After I had my seizures, I spent a month in a rehab program. I was still very sick. But I made friends with these fellow-patients--a whore, several addicts, a lesbian, a former neighbor whom I had disliked, and a substantial group of older men who met weekly and constantly encouraged me. It was only several years later, after I had chaired a meeting at the hospital and had led a Step study for patients, that a newly hired program director called me on the phone and insisted that I could not talk about God in front of patients—after which I quit as a volunteer.

Then there was the Veterans Administration Psychiatric Ward in San Francisco where I spent two months as a patient filled with hypomania and fear. I asked if I could take patients from the alcohol and mental wards to A.A. meetings in San Francisco; and permission was not only granted, but I was given street-car tokens to pay for transporting the guys to A.A. There was also an old codger who showed up every Wednesday to conduct a Big Book meeting for patients and awarded a free book to someone attending and who wanted one. No discussion of Bible, religion, church, or “spirituality.” Just service and concern.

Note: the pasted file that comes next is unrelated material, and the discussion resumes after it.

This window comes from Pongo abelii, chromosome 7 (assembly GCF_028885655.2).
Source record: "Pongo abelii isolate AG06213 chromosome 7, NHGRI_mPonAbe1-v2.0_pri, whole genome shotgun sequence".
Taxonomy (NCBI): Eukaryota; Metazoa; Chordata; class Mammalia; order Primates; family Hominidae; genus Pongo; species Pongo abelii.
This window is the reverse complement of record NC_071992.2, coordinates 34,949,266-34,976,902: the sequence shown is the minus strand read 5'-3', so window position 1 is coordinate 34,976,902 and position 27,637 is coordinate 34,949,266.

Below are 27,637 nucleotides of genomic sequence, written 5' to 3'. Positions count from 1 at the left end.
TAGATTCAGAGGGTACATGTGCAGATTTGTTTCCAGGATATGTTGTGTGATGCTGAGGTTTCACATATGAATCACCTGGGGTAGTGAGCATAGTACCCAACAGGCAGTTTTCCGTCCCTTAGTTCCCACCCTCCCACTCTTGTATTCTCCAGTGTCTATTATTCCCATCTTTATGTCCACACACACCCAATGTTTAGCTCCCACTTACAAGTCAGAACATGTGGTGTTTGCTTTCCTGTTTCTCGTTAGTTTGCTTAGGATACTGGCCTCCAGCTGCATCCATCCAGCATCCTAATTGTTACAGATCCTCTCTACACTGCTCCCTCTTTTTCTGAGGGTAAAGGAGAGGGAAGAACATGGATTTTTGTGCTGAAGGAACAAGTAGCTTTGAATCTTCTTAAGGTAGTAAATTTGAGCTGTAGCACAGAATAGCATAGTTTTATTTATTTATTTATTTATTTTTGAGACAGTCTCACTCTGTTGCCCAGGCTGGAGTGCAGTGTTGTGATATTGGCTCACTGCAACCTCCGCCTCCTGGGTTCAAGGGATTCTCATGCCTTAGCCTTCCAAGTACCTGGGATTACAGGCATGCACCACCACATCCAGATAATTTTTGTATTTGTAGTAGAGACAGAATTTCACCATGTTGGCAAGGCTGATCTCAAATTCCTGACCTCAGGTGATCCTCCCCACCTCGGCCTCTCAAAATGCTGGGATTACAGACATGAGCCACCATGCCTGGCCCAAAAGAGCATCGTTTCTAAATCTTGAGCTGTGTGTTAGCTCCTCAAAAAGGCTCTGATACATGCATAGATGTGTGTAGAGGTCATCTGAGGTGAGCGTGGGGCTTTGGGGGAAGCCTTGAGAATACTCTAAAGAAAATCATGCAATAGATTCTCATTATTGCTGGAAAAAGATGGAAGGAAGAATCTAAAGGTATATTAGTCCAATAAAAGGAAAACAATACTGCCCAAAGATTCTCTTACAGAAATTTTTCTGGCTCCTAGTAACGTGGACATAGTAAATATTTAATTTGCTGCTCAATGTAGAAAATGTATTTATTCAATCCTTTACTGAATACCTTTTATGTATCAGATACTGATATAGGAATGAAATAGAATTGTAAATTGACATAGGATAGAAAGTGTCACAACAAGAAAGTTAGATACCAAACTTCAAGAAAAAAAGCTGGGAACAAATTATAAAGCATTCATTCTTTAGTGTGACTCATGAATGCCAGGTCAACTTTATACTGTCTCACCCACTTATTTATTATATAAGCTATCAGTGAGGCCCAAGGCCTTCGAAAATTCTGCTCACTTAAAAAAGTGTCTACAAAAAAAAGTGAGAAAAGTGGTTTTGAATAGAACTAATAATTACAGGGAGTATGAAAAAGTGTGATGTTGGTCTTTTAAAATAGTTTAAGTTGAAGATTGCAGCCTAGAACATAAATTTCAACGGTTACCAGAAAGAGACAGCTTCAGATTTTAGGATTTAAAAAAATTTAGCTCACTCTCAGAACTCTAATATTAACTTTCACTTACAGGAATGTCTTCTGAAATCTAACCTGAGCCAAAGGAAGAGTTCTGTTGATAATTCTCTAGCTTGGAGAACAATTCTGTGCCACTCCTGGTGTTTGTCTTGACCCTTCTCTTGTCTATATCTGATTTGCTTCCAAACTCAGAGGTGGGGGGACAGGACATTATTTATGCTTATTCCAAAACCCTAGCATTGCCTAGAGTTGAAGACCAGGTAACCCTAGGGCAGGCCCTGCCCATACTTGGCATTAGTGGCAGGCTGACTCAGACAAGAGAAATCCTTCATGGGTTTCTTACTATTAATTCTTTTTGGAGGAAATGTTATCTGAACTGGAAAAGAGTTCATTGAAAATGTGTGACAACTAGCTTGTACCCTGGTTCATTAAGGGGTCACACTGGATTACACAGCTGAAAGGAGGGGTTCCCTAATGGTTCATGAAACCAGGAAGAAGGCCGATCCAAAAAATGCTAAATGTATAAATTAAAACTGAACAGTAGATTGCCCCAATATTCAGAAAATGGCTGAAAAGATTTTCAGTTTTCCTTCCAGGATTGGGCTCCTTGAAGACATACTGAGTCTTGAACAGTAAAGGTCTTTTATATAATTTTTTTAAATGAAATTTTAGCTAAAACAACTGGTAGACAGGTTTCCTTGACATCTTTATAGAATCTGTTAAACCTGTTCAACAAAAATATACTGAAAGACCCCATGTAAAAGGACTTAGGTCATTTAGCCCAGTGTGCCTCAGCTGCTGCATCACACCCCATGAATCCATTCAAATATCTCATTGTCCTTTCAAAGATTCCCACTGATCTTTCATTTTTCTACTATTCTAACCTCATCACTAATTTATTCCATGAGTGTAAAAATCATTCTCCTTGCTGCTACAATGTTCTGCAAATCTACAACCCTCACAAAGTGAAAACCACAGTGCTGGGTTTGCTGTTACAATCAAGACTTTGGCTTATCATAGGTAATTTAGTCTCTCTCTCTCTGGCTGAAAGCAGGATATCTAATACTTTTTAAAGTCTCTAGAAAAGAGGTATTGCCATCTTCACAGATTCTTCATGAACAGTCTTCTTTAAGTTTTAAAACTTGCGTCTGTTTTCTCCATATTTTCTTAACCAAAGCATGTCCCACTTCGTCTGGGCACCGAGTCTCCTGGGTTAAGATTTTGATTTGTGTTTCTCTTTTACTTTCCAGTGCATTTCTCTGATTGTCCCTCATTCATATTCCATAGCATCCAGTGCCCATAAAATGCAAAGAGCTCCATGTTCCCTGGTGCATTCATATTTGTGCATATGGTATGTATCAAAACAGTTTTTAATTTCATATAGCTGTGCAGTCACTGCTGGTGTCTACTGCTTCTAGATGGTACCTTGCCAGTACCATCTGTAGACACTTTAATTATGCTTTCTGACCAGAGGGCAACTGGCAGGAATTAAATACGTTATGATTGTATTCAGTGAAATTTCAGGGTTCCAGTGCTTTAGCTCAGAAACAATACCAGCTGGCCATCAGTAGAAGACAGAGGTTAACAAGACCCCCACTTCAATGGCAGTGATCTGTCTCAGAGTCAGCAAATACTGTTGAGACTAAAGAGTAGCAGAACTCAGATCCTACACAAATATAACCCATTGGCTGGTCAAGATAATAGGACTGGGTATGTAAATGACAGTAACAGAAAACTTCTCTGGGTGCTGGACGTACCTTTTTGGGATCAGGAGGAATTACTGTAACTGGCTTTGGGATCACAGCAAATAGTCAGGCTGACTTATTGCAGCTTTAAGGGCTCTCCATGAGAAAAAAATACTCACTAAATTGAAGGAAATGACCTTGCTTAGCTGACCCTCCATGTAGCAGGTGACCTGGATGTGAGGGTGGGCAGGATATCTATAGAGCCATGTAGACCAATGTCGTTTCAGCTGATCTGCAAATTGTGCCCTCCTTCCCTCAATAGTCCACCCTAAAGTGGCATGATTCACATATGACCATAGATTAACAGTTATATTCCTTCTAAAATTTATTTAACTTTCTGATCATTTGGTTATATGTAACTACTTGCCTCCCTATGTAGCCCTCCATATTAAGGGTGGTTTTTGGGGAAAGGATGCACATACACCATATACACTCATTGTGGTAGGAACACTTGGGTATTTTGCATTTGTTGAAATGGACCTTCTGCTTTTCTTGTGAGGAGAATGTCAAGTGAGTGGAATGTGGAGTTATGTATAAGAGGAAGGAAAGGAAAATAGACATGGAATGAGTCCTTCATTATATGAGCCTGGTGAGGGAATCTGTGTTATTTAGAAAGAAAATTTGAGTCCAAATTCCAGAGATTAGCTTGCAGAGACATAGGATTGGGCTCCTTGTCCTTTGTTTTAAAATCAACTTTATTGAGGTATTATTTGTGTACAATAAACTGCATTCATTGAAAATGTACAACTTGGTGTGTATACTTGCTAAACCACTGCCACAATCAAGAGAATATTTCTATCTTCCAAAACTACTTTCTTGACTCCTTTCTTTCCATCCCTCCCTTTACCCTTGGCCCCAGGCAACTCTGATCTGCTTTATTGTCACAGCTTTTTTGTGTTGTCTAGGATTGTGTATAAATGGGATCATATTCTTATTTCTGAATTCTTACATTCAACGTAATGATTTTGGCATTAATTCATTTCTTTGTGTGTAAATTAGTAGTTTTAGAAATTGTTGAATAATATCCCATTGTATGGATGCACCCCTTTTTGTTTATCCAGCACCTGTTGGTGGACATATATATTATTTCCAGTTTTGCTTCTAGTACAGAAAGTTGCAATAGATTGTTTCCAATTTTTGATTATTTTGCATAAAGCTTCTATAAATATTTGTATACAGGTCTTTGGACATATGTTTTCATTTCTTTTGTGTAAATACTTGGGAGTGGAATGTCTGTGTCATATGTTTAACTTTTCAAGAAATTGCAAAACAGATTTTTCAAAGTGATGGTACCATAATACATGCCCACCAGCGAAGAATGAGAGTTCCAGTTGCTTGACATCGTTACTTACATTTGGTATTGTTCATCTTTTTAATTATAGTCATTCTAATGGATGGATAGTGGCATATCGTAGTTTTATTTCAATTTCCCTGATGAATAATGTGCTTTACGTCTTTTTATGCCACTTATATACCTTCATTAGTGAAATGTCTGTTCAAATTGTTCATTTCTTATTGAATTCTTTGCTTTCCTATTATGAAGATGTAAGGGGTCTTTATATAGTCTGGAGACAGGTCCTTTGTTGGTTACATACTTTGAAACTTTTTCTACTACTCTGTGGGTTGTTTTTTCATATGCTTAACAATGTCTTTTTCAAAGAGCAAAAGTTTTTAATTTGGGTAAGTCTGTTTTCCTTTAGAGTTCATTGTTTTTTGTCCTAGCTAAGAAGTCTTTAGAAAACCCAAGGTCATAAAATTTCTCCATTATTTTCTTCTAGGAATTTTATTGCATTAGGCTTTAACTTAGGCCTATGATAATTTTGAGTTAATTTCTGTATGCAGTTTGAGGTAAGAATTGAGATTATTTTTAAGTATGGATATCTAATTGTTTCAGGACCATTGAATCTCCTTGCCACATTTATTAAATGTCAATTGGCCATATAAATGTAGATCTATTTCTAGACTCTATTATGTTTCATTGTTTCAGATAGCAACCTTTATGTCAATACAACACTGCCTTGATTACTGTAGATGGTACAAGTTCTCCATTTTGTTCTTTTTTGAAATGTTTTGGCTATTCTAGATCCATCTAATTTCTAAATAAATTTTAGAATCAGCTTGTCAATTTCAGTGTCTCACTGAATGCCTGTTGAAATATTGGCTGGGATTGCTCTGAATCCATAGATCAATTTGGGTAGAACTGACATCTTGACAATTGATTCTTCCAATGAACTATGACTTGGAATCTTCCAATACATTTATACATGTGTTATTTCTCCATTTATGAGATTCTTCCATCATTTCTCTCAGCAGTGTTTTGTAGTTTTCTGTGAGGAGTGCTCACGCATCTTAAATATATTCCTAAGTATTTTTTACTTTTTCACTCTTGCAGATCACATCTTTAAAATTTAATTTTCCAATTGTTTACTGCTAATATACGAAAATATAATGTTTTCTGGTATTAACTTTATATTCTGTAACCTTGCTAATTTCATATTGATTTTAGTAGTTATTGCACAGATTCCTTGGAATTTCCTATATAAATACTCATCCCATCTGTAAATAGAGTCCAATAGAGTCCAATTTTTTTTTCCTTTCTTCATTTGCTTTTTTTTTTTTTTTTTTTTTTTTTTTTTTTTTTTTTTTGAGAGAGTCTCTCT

Finally, there was the California (Correctional) Medical Facility in Vacaville. There, as a prisoner, I was in the company of a Chinese prisoner, a Jew, an African American, and a couple of others seeking to change. I led most of them to Christ, conducted Bible studies on my bed, and held A.A. meetings for the group. Three of them came to see me some time later after they had been released. I had picked up the Chinese fellow on his release, and he became active in the East Bay A.A. fellowship. After his release, I flew another man from Ohio to California to meet with my A.A. sponsees who were in our Bible fellowship; and he had become a Christian and had recovered from alcoholism and addiction. In prison—after I had worked with him there. A third man showed up at an A.A beginner’s meeting in Marin County, and he was sober. Before his release, he had written me a letter detailing his surrender to God and telling me he would look me up.